are destroying the game nowadays and ought to be banned.

 
 
 

Green clay?

Post by wen.. » Thu, 17 Aug 2006 06:15:14



Quote:

> : my suspicion is that green clay is easier to maintain, and drains
> better
> : than does red clay.  many of the tennis clubs have green clay courts.
>  i
> : prefer real tennis, so i play on public courts, which are almost
> : exclusively hard courts.

> Green clay is so much superior surface to hardcourts that it isn't
> even funny. Much more fun to play, easier to your body. Hardcourts
> are destroying the game nowadays and ought to be banned.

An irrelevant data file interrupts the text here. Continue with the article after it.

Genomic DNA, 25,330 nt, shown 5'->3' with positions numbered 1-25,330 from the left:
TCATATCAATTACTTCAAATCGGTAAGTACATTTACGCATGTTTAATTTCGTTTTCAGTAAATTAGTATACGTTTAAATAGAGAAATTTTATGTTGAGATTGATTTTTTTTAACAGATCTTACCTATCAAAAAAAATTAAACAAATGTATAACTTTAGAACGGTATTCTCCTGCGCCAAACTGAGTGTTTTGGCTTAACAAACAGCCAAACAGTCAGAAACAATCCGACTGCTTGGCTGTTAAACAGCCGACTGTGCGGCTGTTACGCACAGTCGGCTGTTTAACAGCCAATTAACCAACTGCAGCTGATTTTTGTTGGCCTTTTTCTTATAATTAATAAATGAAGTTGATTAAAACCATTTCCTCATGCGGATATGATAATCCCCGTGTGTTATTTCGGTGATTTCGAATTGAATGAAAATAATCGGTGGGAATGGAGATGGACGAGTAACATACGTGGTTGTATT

There are some other surfaces I've seen at local clubs over here; do you
know if the US uses them at all?

They're various types of carpet. One is intended to look and feel like
artificial grass. I found it gets very slippery very quickly if it starts
to rain.

The other, which one of my clubs has, is some kind of heavy woven material
that's laid, glued down, and then filled with sand. The resulting surface
is softer on the body than the hard courts underneath and rewards slice
but not topspin.

One disadvantage we've discovered lately is that wildlife seem to like
this surface. Bees and horseflies like to hover over it, and foxes like to
defecate on it.

wg

 
 
 

Green clay?

Post by topspi » Thu, 17 Aug 2006 06:21:18

Quote:




> > : my suspicion is that green clay is easier to maintain, and drains
> > better
> > : than does red clay.  many of the tennis clubs have green clay courts.
> >  i